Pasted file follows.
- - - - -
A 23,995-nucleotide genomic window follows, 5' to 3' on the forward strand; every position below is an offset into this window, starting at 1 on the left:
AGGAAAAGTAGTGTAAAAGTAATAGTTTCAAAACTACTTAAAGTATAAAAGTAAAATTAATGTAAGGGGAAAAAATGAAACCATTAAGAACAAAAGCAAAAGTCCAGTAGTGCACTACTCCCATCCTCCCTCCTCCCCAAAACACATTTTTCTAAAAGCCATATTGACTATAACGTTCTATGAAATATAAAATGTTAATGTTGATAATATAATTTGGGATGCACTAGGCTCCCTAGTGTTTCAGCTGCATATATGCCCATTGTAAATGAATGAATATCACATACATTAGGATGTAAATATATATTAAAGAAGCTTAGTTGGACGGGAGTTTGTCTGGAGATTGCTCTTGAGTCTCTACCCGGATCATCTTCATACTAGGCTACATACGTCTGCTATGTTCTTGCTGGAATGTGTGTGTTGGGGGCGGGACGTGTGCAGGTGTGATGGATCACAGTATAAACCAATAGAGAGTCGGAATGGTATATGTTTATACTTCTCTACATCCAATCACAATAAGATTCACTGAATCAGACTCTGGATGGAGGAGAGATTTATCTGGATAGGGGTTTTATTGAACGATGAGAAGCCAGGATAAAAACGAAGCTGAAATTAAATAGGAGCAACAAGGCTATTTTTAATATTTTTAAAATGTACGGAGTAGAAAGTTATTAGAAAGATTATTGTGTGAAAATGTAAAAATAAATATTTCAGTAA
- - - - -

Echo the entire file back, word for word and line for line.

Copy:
A 23,995-nucleotide genomic window follows, 5' to 3' on the forward strand; every position below is an offset into this window, starting at 1 on the left:
AGGAAAAGTAGTGTAAAAGTAATAGTTTCAAAACTACTTAAAGTATAAAAGTAAAATTAATGTAAGGGGAAAAAATGAAACCATTAAGAACAAAAGCAAAAGTCCAGTAGTGCACTACTCCCATCCTCCCTCCTCCCCAAAACACATTTTTCTAAAAGCCATATTGACTATAACGTTCTATGAAATATAAAATGTTAATGTTGATAATATAATTTGGGATGCACTAGGCTCCCTAGTGTTTCAGCTGCATATATGCCCATTGTAAATGAATGAATATCACATACATTAGGATGTAAATATATATTAAAGAAGCTTAGTTGGACGGGAGTTTGTCTGGAGATTGCTCTTGAGTCTCTACCCGGATCATCTTCATACTAGGCTACATACGTCTGCTATGTTCTTGCTGGAATGTGTGTGTTGGGGGCGGGACGTGTGCAGGTGTGATGGATCACAGTATAAACCAATAGAGAGTCGGAATGGTATATGTTTATACTTCTCTACATCCAATCACAATAAGATTCACTGAATCAGACTCTGGATGGAGGAGAGATTTATCTGGATAGGGGTTTTATTGAACGATGAGAAGCCAGGATAAAAACGAAGCTGAAATTAAATAGGAGCAACAAGGCTATTTTTAATATTTTTAAAATGTACGGAGTAGAAAGTTATTAGAAAGATTATTGTGTGAAAATGTAAAAATAAATATTTCAGTAA